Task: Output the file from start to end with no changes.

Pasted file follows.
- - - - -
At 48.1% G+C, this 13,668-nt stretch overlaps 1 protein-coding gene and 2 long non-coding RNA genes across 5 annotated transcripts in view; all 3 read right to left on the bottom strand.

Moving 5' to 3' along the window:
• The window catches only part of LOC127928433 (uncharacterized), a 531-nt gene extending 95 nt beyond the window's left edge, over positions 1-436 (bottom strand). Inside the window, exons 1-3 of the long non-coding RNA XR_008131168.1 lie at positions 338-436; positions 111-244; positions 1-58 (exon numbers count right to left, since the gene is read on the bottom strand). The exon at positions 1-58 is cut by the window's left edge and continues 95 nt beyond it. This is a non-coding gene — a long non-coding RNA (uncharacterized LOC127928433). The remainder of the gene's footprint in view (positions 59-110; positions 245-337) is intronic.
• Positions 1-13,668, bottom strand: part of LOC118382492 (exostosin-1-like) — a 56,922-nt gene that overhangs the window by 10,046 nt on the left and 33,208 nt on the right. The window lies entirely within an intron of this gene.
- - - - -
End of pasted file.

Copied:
At 48.1% G+C, this 13,668-nt stretch overlaps 1 protein-coding gene and 2 long non-coding RNA genes across 5 annotated transcripts in view; all 3 read right to left on the bottom strand.

Moving 5' to 3' along the window:
• The window catches only part of LOC127928433 (uncharacterized), a 531-nt gene extending 95 nt beyond the window's left edge, over positions 1-436 (bottom strand). Inside the window, exons 1-3 of the long non-coding RNA XR_008131168.1 lie at positions 338-436; positions 111-244; positions 1-58 (exon numbers count right to left, since the gene is read on the bottom strand). The exon at positions 1-58 is cut by the window's left edge and continues 95 nt beyond it. This is a non-coding gene — a long non-coding RNA (uncharacterized LOC127928433). The remainder of the gene's footprint in view (positions 59-110; positions 245-337) is intronic.
• Positions 1-13,668, bottom strand: part of LOC118382492 (exostosin-1-like) — a 56,922-nt gene that overhangs the window by 10,046 nt on the left and 33,208 nt on the right. The window lies entirely within an intron of this gene.